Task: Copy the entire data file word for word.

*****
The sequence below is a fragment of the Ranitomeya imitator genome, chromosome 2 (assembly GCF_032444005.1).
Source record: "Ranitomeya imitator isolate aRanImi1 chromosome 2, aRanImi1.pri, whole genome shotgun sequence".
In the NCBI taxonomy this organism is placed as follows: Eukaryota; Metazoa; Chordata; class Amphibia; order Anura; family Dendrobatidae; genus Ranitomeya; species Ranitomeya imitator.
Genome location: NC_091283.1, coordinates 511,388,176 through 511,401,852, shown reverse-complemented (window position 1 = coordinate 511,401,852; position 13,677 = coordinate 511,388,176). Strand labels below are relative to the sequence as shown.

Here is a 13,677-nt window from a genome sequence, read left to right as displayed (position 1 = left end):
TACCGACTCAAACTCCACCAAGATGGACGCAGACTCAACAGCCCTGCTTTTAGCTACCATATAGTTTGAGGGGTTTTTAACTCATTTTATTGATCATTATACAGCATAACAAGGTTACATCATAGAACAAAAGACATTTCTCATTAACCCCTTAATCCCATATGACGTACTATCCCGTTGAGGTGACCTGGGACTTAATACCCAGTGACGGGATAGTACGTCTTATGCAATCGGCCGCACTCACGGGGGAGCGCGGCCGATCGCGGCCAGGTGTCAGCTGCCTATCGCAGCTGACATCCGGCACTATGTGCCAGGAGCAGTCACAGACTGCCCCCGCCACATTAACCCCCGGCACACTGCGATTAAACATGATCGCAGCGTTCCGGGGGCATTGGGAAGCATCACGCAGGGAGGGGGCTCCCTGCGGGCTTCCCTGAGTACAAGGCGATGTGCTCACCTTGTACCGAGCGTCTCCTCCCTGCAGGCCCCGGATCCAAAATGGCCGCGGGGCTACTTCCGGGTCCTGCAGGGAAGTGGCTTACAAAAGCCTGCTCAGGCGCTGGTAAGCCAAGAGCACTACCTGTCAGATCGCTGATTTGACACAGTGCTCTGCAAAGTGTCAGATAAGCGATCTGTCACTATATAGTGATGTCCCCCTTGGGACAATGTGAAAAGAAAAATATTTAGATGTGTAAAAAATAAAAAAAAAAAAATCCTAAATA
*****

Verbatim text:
The sequence below is a fragment of the Ranitomeya imitator genome, chromosome 2 (assembly GCF_032444005.1).
Source record: "Ranitomeya imitator isolate aRanImi1 chromosome 2, aRanImi1.pri, whole genome shotgun sequence".
In the NCBI taxonomy this organism is placed as follows: Eukaryota; Metazoa; Chordata; class Amphibia; order Anura; family Dendrobatidae; genus Ranitomeya; species Ranitomeya imitator.
Genome location: NC_091283.1, coordinates 511,388,176 through 511,401,852, shown reverse-complemented (window position 1 = coordinate 511,401,852; position 13,677 = coordinate 511,388,176). Strand labels below are relative to the sequence as shown.

Here is a 13,677-nt window from a genome sequence, read left to right as displayed (position 1 = left end):
TACCGACTCAAACTCCACCAAGATGGACGCAGACTCAACAGCCCTGCTTTTAGCTACCATATAGTTTGAGGGGTTTTTAACTCATTTTATTGATCATTATACAGCATAACAAGGTTACATCATAGAACAAAAGACATTTCTCATTAACCCCTTAATCCCATATGACGTACTATCCCGTTGAGGTGACCTGGGACTTAATACCCAGTGACGGGATAGTACGTCTTATGCAATCGGCCGCACTCACGGGGGAGCGCGGCCGATCGCGGCCAGGTGTCAGCTGCCTATCGCAGCTGACATCCGGCACTATGTGCCAGGAGCAGTCACAGACTGCCCCCGCCACATTAACCCCCGGCACACTGCGATTAAACATGATCGCAGCGTTCCGGGGGCATTGGGAAGCATCACGCAGGGAGGGGGCTCCCTGCGGGCTTCCCTGAGTACAAGGCGATGTGCTCACCTTGTACCGAGCGTCTCCTCCCTGCAGGCCCCGGATCCAAAATGGCCGCGGGGCTACTTCCGGGTCCTGCAGGGAAGTGGCTTACAAAAGCCTGCTCAGGCGCTGGTAAGCCAAGAGCACTACCTGTCAGATCGCTGATTTGACACAGTGCTCTGCAAAGTGTCAGATAAGCGATCTGTCACTATATAGTGATGTCCCCCTTGGGACAATGTGAAAAGAAAAATATTTAGATGTGTAAAAAATAAAAAAAAAAAAATCCTAAATA